Merriam-Webster Inc. has announced its top Words of the Year for 2016. This year's data-driven list is determined by two simple criteria: the words must show a high volume of lookups and a significant year-over-year increase in lookups at Merriam-Webster.com. The results shed light on topics and ideas that sparked the nation's interest in 2016.
The Word of the Year for 2016 is surreal—with lookups of the word spiking after a number of major events worldwide, beginning with the Brussels terror attacks in March. Surreal was used in descriptions of the coup attempt in Turkey later in the year and in coverage of the terrorist attack in Nice. The largest spike in lookups for surreal followed the U.S. election in November.
"Spikes of interest in a word are usually triggered by a single event, so what's truly remarkable this year about surreal is that so many different stories led people to look it up," says Peter Sokolowski, Editor at Large for Merriam-Webster. "Historically, surreal has been one of the words most searched after tragedy, most notably in the days following 9/11, but it was associated with a wide variety of stories this year."
Other top lookups this year include bigly—interestingly the most looked-up word that was never actually used. Donald Trump used the phrase big league in a presidential debate, and often throughout the election, but the manner in which he pronounced the words caused many people to assume he was using a single word—bigly.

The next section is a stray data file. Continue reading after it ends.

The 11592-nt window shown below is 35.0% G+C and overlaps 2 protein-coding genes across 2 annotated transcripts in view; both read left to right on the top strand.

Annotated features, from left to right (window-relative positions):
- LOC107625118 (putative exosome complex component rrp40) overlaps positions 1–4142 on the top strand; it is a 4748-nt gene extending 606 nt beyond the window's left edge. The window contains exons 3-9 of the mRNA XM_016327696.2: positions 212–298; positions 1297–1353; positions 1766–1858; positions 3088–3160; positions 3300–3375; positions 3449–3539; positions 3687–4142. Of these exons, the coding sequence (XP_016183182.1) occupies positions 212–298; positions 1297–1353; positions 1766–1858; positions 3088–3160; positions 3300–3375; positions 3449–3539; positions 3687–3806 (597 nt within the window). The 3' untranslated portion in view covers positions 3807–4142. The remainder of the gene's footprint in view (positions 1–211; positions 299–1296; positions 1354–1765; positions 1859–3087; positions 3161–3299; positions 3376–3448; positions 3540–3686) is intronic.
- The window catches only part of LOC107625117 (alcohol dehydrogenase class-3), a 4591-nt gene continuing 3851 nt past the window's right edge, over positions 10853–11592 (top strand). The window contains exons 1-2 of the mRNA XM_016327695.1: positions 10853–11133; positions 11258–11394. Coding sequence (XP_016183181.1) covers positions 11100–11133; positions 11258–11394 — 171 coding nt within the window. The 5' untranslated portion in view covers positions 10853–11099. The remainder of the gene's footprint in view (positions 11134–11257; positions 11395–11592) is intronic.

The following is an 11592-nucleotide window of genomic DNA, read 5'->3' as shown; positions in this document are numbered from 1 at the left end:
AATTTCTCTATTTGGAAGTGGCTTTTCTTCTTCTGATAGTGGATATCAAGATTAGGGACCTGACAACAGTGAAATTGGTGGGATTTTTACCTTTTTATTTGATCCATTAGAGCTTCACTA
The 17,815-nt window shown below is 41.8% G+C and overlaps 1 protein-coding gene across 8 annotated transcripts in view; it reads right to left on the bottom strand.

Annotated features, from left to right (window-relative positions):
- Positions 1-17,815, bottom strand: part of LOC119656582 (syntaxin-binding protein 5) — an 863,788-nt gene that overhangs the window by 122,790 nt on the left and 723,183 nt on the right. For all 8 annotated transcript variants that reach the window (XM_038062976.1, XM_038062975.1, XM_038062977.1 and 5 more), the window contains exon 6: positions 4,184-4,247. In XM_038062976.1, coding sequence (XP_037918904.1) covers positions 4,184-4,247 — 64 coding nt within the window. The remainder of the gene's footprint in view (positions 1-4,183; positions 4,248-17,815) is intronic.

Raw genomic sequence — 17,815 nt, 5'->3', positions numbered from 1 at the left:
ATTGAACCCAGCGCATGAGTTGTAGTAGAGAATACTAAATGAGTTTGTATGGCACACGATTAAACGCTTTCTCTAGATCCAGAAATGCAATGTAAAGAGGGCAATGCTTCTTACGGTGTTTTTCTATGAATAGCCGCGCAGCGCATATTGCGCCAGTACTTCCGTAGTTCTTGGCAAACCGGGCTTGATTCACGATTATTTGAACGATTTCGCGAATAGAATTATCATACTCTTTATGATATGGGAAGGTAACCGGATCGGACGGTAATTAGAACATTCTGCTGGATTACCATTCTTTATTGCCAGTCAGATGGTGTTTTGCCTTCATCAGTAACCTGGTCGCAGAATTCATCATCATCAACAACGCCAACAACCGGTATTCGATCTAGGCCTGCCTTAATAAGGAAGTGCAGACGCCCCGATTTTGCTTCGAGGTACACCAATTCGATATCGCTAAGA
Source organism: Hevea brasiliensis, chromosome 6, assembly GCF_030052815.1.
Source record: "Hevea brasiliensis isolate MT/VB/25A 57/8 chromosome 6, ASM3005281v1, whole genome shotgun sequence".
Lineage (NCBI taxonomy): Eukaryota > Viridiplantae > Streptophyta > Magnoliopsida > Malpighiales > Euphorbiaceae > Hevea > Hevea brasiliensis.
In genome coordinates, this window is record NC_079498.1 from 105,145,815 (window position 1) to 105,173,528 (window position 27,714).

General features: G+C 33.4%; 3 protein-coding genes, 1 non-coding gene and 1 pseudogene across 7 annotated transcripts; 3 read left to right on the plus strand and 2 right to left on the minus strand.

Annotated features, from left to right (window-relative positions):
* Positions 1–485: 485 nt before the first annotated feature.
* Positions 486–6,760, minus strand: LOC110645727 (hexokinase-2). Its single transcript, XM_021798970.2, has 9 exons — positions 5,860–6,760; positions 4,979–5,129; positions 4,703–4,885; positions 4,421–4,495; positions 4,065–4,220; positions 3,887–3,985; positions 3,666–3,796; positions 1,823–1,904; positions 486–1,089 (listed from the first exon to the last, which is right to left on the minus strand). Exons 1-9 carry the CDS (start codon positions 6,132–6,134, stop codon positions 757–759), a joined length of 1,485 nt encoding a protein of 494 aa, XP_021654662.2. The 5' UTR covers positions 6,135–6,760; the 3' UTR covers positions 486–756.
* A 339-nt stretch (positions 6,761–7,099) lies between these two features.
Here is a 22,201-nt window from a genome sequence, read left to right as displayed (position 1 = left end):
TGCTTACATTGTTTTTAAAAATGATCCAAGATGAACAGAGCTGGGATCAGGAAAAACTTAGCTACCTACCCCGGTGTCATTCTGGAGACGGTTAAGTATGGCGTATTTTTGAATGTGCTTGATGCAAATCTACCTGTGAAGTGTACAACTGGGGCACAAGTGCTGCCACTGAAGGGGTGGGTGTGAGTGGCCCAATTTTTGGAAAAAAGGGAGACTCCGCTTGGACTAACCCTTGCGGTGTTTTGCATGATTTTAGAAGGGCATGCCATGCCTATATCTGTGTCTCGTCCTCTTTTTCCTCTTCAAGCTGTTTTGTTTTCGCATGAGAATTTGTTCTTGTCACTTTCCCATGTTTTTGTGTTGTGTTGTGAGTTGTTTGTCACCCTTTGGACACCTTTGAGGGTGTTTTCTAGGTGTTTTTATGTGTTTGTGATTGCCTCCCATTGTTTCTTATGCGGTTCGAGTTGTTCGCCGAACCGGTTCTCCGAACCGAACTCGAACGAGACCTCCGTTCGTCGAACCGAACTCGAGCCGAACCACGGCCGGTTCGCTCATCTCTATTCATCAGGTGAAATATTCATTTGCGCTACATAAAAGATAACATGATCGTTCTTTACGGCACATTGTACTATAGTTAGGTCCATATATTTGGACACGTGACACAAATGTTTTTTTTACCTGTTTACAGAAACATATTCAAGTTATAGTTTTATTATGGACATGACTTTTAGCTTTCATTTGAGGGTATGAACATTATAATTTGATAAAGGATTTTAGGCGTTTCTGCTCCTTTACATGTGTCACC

The word deplorable saw a large spike in lookups after Hillary Clinton used it in an unusual way.
Deplorable is defined as an adjective but Clinton's unfamiliar use of the word as a noun may have sent people to the dictionary for clarification.
Pop culture and entertainment drove lookups to revenant, the frontier film starring Leonardo DiCaprio, and a word frequently looked up from the film's release through his Oscar win. The news of Prince's death caused a spike in the word icon, meaning "a person who is very successful and admired." The return of Gilmore girls inspired many people to look up the Latin phrase in omnia paratus, which means "ready for all things."
"Events often have specific words tied to them, and it's always fascinating to see which of those words people latch onto," says Kory Stamper, Associate Editor at Merriam-Webster. "You can get a sense as to how people are responding to an event by the words that are looked up again and again."